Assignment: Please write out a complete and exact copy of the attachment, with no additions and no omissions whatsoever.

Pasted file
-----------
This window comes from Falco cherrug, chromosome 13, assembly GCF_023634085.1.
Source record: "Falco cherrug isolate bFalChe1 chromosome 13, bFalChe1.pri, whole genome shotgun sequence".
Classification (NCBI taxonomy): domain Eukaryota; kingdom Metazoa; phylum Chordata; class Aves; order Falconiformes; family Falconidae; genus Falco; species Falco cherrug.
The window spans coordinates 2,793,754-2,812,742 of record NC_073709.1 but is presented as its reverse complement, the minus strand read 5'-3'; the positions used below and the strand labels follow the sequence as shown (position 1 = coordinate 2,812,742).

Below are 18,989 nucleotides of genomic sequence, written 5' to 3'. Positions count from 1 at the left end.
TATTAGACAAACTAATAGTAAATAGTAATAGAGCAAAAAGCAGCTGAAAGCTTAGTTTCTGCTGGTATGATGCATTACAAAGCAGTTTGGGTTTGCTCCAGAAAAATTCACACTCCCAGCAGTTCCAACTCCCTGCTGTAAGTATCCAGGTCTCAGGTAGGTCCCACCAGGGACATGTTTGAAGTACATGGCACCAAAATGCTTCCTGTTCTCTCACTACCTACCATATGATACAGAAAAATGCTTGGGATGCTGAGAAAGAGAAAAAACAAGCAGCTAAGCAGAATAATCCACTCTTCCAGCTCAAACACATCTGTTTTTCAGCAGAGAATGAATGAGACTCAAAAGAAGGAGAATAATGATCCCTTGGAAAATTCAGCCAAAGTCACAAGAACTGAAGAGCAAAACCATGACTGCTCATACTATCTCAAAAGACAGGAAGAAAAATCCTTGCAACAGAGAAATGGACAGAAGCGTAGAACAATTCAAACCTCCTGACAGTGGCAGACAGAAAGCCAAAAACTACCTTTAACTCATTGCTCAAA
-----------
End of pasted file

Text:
This window comes from Falco cherrug, chromosome 13, assembly GCF_023634085.1.
Source record: "Falco cherrug isolate bFalChe1 chromosome 13, bFalChe1.pri, whole genome shotgun sequence".
Classification (NCBI taxonomy): domain Eukaryota; kingdom Metazoa; phylum Chordata; class Aves; order Falconiformes; family Falconidae; genus Falco; species Falco cherrug.
The window spans coordinates 2,793,754-2,812,742 of record NC_073709.1 but is presented as its reverse complement, the minus strand read 5'-3'; the positions used below and the strand labels follow the sequence as shown (position 1 = coordinate 2,812,742).

Below are 18,989 nucleotides of genomic sequence, written 5' to 3'. Positions count from 1 at the left end.
TATTAGACAAACTAATAGTAAATAGTAATAGAGCAAAAAGCAGCTGAAAGCTTAGTTTCTGCTGGTATGATGCATTACAAAGCAGTTTGGGTTTGCTCCAGAAAAATTCACACTCCCAGCAGTTCCAACTCCCTGCTGTAAGTATCCAGGTCTCAGGTAGGTCCCACCAGGGACATGTTTGAAGTACATGGCACCAAAATGCTTCCTGTTCTCTCACTACCTACCATATGATACAGAAAAATGCTTGGGATGCTGAGAAAGAGAAAAAACAAGCAGCTAAGCAGAATAATCCACTCTTCCAGCTCAAACACATCTGTTTTTCAGCAGAGAATGAATGAGACTCAAAAGAAGGAGAATAATGATCCCTTGGAAAATTCAGCCAAAGTCACAAGAACTGAAGAGCAAAACCATGACTGCTCATACTATCTCAAAAGACAGGAAGAAAAATCCTTGCAACAGAGAAATGGACAGAAGCGTAGAACAATTCAAACCTCCTGACAGTGGCAGACAGAAAGCCAAAAACTACCTTTAACTCATTGCTCAAA